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Detained Tibetan's wife details grim torture

June 25, 2010

Sudeshna Sarkar
Sify (india)
June 24, 2010

As China refused to release a noted Tibetan
environmentalist and businessman arrested
allegedly on 'trumped up' robbery charges, his
wife has taken to blogging in a desperate bid to
tell the world of the 'hundreds of different
cruel torture methods' inflicted on him and fellow prisoners.

'I just didn't recognise him,' writes Dolkar Tso,
wife of Karma Samdrup, the 42-year-old whose
arrest in January has sparked international concern.

'How could his tall and upright body become thin
and small?' wonders Dolkar in her blog posted
Wednesday, after she attended the trial of her
husband and was allowed to speak to him.

Samdrup, a well-known Tibetan art collector and
founder of the Three Rivers Environmental
Protection Group, was arrested on the charge of
'grave robbery' after he urged the authorities to release two of his brothers.

His brothers Namgyal and Rinchen Samdrup were
arrested last year after the local environmental
protection group they had created in their
village in Tibet's Changdu prefecture highlighted
alleged environmental abuses by local officials,
including the hunting of protected species.

Rinchen Samdrup is still in custody while Jigme
Namgyal is serving a 21-month
re-education-through-labour sentence for 'harming national security'.

'These are test cases for the Chinese
government,' said Sophie Richardson, Asia
advocacy director at Human Rights Watch. 'These
people embody the characteristics the government
says it wants in modern Tibetans - economically
successful, lending support to only approved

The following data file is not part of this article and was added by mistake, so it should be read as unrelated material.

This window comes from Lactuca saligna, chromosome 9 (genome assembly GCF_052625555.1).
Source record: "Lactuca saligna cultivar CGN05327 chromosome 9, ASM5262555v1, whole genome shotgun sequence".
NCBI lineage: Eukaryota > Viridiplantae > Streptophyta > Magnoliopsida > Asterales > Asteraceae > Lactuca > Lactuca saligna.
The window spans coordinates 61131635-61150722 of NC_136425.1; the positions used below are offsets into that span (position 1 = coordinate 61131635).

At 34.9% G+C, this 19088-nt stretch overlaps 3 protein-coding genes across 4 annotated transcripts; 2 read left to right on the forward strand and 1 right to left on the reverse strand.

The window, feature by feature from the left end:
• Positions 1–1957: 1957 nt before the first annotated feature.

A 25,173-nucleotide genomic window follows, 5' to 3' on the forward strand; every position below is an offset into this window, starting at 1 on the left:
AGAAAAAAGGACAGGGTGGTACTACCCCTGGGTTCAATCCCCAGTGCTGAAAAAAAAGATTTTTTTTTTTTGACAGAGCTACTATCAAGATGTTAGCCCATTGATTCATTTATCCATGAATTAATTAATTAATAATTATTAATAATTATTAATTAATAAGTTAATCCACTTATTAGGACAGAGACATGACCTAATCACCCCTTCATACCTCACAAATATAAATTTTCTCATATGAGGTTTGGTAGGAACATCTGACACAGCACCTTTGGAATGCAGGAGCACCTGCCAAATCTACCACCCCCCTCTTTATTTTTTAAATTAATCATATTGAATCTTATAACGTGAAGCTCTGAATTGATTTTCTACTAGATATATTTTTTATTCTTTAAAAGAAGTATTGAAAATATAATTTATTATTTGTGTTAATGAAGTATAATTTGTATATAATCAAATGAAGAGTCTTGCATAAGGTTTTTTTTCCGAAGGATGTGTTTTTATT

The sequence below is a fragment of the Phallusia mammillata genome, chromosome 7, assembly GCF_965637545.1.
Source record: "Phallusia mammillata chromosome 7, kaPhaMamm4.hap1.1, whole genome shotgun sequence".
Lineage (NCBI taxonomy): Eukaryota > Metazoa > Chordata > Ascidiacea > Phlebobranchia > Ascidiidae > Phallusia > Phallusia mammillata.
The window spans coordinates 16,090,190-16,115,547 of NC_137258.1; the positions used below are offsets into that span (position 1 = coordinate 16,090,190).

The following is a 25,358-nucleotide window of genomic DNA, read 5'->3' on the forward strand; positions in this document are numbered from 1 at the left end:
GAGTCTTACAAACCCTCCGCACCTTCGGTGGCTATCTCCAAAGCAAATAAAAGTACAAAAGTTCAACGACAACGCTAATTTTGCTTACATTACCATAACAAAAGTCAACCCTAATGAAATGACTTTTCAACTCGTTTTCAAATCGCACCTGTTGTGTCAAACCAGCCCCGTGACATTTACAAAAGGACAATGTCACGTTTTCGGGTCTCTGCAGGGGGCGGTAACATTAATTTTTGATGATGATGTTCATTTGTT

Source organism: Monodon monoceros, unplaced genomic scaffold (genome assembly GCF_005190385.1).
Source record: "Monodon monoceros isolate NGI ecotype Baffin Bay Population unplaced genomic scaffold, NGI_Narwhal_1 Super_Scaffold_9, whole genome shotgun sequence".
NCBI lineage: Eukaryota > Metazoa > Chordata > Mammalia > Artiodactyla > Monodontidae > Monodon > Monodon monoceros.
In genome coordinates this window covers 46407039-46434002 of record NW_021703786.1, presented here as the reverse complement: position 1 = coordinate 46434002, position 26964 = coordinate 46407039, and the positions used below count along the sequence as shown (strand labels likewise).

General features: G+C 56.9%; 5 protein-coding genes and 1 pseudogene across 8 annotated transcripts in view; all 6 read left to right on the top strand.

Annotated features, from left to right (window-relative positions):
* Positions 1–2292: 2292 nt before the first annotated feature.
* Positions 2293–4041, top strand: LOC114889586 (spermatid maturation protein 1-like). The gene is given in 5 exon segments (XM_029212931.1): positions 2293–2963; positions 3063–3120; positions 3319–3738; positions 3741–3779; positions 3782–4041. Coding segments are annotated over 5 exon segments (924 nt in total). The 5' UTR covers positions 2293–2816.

cultural and environmental pursuits, and
apolitical - yet they, too, are being treated as criminals.'

In her blog, Dolkar says the account they were
told exceeded their 'worst imaginations'.

'We heard about hundreds of different cruel
torture methods, maltreatment around the clock,
hitherto unheard of torture instruments and
drugs, hard and soft tactics, and even of fellow
prisoners being grouped together to extract a confession,' she wrote.

If her husband wanted to eat or go to the toilet
he had to write an 'IOU'. He has already incurred a 'debt' of 660,000 RMB.

'The 'purchased' food would first be crushed by
people using their feet (and) there would be
beatings for no reason,' Dolkar said.

She added that her husband was already mentally
prepared for death and had written a letter to
tell his relatives what to do after his death.

The Washington-based International Campaign for
Tibet said in a statement Thursday that as
concerns about the three brothers' situation
increased, other Tibetans were being linked to the case.

Their cousin, Sonam Choephel, has been sentenced
to one and a half years of re-education through
labour for petitioning against their detention
while 20 villagers from the brothers' home area
were detained, interrogated and tortured for 40
days after they went to Beijing to petition the
authorities again, the ICT said.

Another cousin, a monk called Rinchen Dorje, who
had acted as Karma Samdrup's interpreter in 1998,
had been detained by police in March and his whereabouts are still not known.

Karma Samdrup's mother, who is in her 70s, was
beaten unconscious by police led by a party official, the statement said.

'The cases are in the context of a deepening
crackdown in Tibet in which almost many
expressions of Tibetan identity or support for
Tibetan culture can be accused of being
'reactionary' or 'splittist',' ICT said.

'For the first time since the Cultural
Revolution, intellectuals and prominent figures
in the community are being targeted more
systematically for their work or views.'

Sudeshna Sarkar can be contacted at sudeshna.s@ians.in
CTC National Office 1425 René-Lévesque Blvd West, 3rd Floor, Montréal, Québec, Canada, H3G 1T7
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